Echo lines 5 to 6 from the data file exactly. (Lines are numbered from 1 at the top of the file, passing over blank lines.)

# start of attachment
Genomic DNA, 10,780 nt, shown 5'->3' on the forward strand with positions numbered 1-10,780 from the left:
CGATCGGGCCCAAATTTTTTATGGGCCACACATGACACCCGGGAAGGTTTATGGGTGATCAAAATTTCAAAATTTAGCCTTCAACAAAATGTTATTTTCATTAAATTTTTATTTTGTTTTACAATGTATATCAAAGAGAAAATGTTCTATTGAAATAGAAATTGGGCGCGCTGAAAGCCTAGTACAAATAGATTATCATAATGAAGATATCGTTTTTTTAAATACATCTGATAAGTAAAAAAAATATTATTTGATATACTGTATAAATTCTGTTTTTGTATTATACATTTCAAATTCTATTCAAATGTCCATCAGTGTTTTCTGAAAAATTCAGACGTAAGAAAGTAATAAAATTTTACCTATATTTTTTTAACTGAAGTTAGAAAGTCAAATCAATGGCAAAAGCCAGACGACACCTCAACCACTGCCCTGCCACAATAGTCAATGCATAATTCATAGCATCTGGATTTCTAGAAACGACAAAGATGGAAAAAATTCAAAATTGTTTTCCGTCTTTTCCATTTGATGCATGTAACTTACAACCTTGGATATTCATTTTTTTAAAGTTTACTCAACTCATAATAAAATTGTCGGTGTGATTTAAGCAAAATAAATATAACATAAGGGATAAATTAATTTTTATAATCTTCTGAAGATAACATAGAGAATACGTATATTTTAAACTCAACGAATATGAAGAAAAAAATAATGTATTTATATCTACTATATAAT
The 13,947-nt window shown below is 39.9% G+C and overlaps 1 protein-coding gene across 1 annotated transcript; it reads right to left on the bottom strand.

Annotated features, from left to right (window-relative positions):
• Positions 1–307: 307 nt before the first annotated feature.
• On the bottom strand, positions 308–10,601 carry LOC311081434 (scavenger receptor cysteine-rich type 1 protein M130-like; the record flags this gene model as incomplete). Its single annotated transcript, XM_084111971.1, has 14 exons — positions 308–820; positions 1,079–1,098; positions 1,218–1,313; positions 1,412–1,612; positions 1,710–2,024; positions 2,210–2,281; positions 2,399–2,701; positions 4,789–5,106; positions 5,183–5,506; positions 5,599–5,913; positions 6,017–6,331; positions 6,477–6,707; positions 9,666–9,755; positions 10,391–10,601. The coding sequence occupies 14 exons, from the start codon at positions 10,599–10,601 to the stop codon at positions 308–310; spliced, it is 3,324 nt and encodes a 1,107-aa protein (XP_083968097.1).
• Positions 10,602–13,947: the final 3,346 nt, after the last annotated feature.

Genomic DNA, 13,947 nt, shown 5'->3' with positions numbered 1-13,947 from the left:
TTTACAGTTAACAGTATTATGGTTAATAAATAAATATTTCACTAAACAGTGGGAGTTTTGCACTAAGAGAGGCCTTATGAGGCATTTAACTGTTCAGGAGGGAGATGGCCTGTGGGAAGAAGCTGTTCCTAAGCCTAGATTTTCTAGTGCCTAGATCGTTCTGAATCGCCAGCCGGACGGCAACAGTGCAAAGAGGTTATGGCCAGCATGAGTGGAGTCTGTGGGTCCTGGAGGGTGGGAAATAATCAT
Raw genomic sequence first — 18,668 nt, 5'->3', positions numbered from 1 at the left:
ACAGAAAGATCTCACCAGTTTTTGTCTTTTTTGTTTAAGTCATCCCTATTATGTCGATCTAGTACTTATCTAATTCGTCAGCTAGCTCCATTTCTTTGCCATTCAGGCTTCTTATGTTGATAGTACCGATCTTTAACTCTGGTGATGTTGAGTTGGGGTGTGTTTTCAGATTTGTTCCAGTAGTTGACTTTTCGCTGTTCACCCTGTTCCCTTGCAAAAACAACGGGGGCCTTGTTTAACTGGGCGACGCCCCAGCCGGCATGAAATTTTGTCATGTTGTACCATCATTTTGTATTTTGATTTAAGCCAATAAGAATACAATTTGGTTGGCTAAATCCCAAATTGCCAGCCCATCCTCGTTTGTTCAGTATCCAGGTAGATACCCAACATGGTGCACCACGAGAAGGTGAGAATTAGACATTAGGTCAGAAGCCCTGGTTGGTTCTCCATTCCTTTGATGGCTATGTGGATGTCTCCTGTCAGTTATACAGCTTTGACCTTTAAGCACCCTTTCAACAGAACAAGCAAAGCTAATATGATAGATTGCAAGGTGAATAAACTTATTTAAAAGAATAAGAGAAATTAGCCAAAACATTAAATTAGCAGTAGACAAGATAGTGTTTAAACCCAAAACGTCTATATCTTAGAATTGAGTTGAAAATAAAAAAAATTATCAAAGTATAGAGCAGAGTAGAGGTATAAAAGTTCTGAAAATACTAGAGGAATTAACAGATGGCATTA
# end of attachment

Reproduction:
• Positions 1–307: 307 nt before the first annotated feature.
• On the bottom strand, positions 308–10,601 carry LOC311081434 (scavenger receptor cysteine-rich type 1 protein M130-like; the record flags this gene model as incomplete). Its single annotated transcript, XM_084111971.1, has 14 exons — positions 308–820; positions 1,079–1,098; positions 1,218–1,313; positions 1,412–1,612; positions 1,710–2,024; positions 2,210–2,281; positions 2,399–2,701; positions 4,789–5,106; positions 5,183–5,506; positions 5,599–5,913; positions 6,017–6,331; positions 6,477–6,707; positions 9,666–9,755; positions 10,391–10,601. The coding sequence occupies 14 exons, from the start codon at positions 10,599–10,601 to the stop codon at positions 308–310; spliced, it is 3,324 nt and encodes a 1,107-aa protein (XP_083968097.1).